Sunday, January 23, 2011

Short Story Sunday - Jan. 23, 2011

1.  "Phantom Sense" by Richard A. Lovett and Mark Niemann-Ross
First Printing:  Analog, November 2010

One of the best Analog stories of recent times.  "Phantom Sense" deals with the return of a special ops soldier.  The science fiction element deals with using the soldier's brain to control insects.  The insects can be used as advance scouts.  The problems arise when the soldiers try to reintegrate into society.  Then one of them kidnaps the daughter of another soldier.  The authors steadily increase the suspense as the story races to it's conclusion.

The team of Lovett and Niemann-Ross put themselves on my list of authors to watch.

2.  "Dark, Dark Were the Tunnels" by George R. R. Martin
First Printing:  Vertex, December 1973

A group of archaeologists from the moon travel to Earth to see the effects of a nuclear war 500 years earlier.  Humanity has gone underground and established a new civilization.  Unfortunately, the radiation has sped up their evolution.  Most of the remaining humans are blind.  Their cities are threatened by giant worms.  Gael (one of the mutated humans) and his partner Hissig are a team who hunts the worms.  Hissig is a mutated rat.  When the archaeologists spot the rat they assume that Hissig is a monster.  The violence that ensues ruins any chance of a peaceful coexistence.
Martin does a great job of making the underground civilization seem real.  The character work and atmosphere are excellent as always in a Martin story.  He makes you feel the fear and sense of unease the characters feel.
Another highly recommended George R. R. Martin story.  He is one of the masters of the short form.

3.  "The Engine at Heartspring's Center" by Roger Zelazny
First Printing:  Analog, July 1974

This Nebula nominated story is classic Zelazny.  The Bork is created by an accident.  His story is the tale of his interaction with a human woman.  He makes every effort to appear human.  Like Martin, Zelazny is a master at making you "feel" a story.  He takes you into the heart of the characters.  This is one that can be hard to describe but easy to recommend.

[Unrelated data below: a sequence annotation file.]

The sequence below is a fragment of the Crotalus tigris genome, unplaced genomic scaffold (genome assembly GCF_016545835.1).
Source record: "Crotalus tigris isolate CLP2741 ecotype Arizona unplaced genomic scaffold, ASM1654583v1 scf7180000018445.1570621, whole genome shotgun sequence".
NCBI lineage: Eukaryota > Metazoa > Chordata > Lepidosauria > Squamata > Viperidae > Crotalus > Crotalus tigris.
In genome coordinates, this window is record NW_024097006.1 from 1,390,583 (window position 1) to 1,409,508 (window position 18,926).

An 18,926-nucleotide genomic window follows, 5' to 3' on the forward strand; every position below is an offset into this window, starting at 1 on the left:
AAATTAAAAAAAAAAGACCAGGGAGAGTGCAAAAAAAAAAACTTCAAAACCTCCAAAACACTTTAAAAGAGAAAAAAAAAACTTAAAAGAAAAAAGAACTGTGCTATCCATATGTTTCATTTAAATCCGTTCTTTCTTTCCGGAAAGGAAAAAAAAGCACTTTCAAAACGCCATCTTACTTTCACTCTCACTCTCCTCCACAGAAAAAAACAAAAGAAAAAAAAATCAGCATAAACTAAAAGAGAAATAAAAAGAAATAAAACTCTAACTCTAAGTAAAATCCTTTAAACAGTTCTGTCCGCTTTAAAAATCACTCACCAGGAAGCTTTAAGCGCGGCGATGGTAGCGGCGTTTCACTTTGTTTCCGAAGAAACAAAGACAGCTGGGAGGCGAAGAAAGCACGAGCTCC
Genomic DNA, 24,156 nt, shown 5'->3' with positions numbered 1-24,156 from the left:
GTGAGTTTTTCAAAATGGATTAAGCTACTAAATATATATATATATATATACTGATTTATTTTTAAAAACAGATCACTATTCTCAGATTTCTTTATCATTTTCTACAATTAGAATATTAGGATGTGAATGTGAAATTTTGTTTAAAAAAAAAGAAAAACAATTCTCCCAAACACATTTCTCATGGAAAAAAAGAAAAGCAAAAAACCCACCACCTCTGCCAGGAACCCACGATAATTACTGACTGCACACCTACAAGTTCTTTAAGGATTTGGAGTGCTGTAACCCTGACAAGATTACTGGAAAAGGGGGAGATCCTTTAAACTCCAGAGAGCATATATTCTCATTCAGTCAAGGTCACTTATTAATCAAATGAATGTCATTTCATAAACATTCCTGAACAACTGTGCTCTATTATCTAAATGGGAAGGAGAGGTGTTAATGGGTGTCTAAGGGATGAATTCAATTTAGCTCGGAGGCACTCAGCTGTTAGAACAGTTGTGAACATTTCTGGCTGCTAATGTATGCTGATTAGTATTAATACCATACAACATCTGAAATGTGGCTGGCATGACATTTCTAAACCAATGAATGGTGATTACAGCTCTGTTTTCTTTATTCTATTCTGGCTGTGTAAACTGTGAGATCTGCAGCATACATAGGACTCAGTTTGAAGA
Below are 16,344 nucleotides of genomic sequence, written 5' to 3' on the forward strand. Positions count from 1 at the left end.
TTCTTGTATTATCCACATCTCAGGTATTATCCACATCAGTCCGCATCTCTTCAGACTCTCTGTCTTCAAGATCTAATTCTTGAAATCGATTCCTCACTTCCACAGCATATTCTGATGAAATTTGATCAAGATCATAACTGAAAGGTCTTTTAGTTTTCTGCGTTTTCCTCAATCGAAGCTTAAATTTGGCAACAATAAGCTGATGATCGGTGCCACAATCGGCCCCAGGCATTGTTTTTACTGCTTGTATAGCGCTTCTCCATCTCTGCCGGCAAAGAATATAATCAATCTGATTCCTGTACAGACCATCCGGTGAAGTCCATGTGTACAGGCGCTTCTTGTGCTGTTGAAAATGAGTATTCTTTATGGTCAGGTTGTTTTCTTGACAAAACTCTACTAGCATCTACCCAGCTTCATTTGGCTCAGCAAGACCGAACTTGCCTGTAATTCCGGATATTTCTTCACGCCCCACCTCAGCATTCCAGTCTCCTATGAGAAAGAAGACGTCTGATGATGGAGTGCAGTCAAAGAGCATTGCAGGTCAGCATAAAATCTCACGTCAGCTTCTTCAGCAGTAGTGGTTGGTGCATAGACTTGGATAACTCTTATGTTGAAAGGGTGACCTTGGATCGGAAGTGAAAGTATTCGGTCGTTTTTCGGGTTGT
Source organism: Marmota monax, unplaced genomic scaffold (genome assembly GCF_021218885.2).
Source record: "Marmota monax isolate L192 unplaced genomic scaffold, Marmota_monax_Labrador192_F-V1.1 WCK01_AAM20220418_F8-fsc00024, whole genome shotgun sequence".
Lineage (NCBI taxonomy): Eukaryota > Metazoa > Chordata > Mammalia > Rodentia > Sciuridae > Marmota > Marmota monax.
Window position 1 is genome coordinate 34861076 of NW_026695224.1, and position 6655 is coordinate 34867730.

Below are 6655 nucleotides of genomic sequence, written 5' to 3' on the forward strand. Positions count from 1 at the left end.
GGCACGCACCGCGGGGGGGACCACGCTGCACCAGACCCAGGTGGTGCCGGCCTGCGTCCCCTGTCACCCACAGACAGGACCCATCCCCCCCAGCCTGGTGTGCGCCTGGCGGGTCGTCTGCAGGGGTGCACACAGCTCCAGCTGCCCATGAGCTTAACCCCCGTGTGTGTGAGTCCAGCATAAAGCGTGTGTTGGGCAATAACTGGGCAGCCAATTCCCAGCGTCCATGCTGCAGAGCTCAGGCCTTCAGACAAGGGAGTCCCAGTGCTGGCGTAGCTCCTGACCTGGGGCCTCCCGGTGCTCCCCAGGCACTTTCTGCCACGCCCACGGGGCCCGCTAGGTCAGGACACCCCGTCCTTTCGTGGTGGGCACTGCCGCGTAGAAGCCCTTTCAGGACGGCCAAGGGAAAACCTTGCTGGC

Highly recommended.

4.  "Remembering Melody" by George R. R. Martin
First Printing:  Rod Serling's Twilight Zone Magazine, April 1981

"Remembering Melody" is a haunting tale that will stay with you for a long time.  Do not read it after dark.  Martin shows why he was the perfect writer to work on the Twilight Zone.  This story will make you think before making promises to friends.  You will never look at a woman named Melody without thinking of this story.  It is a perfect Halloween tale.   

Avoid the poor adaptation of this story on the television show "The Hitchhiker".  They did a poor job of capturing the mood of the short story.



Carl V. said...

Another great weekend of short story reading, Jim. I've read Dark, Dark Were the Tunnels. In fact, I believe it might have been my first experience with George R.R. Martin's fiction. It is very good. I'm interested in reading all the rest of these as well, especially the other Martin story which seems like a perfect story to save for a night when I'm home alone, or at least after everyone has settled into bed for the night.

adamosf said...

I share your love of both George R.R. Martin and Roger Zelazny. I actually have the first issue of TWILIGHT ZONE with "Melody" in it, and it was a very unsettling story. I have numerous collections by both authors, and reread them periodically. Now you've convinced me to go back to one of them again--the problem is which one? :)

mnr said...

For your readers - Phantom Sense and other stories includes the entire story, as well as the companion article: "Phantom Science".

In addition, it also includes "A Deadly Intent", "New Wineskins", and "NetPuppets"

Available from Amazon or Barnes and Noble